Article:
“Remarkably, the Maryland Act subjects publishers to civil and criminal liability for attempting to exercise their exclusive rights in the very manner envisioned by the federal statute.” – Complaint in AAP v. Attorney General of the State of Maryland.
It is inherent to the exclusive rights of the Copyright Act that authors may decide the manner in which their works are made available. When, where, and at what price to release a novel, a motion picture, a record album, etc. to the public is implicitly the sole right of the copyright owner, and the case law is replete with affirmations of this principle. The Constitution empowers Congress to secure the rights vested in authors, and as of the Copyright Act of 1976, federal copyright law preempted common law copyrights to bring the U.S, under a uniform code in the interest of justice and administrative sanity.
Yet, at the urging of a handful of library associations, the State of Maryland was the first of several states to enact a law, which amounts to a state compulsory license on eBooks. Rhode Island and Massachusetts have similar bills in the works, and New York’s eBook library licensing bill only awaits the governor’s signature.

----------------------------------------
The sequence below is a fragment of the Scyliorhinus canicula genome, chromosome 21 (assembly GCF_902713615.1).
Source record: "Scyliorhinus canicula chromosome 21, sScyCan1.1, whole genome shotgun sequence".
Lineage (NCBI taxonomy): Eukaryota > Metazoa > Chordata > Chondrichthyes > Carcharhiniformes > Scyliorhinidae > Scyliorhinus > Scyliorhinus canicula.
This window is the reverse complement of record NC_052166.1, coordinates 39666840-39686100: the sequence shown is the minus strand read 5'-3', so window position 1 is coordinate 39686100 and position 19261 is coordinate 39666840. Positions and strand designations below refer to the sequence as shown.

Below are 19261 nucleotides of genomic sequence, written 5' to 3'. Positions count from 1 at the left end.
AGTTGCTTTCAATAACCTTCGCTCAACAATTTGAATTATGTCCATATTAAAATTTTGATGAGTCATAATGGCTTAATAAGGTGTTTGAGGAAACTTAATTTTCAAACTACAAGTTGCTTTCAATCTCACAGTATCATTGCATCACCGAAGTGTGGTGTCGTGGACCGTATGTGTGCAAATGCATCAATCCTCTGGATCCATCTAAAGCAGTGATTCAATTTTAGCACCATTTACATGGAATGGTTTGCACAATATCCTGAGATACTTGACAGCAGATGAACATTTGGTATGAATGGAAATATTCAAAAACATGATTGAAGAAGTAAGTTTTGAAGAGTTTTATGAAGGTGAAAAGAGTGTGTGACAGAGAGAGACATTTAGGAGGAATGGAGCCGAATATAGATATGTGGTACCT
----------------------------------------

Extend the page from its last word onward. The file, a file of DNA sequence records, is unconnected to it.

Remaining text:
On December 9, the Association of American Publishers (AAP) filed suit against the Attorney General of the State of Maryland, seeking to bar enforcement of the Maryland Act, which would take effect on January 1. The lawsuit was inevitable. The Maryland Act is unconstitutional as a matter of law; it does not address a real problem as a matter of policy; and it is downright insidious as a tactical move in a broader strategy to weaken copyright law for all creators of works.
The mechanisms in the Maryland Act, which implicate exclusive copyright rights, include the requirements to: 1) make all eBooks available to libraries in the state simultaneously with making them available to the state’s consumer market; 2) allow state libraries to obtain unlimited eBook licenses; and 3) make eBook licenses available on “reasonable terms.”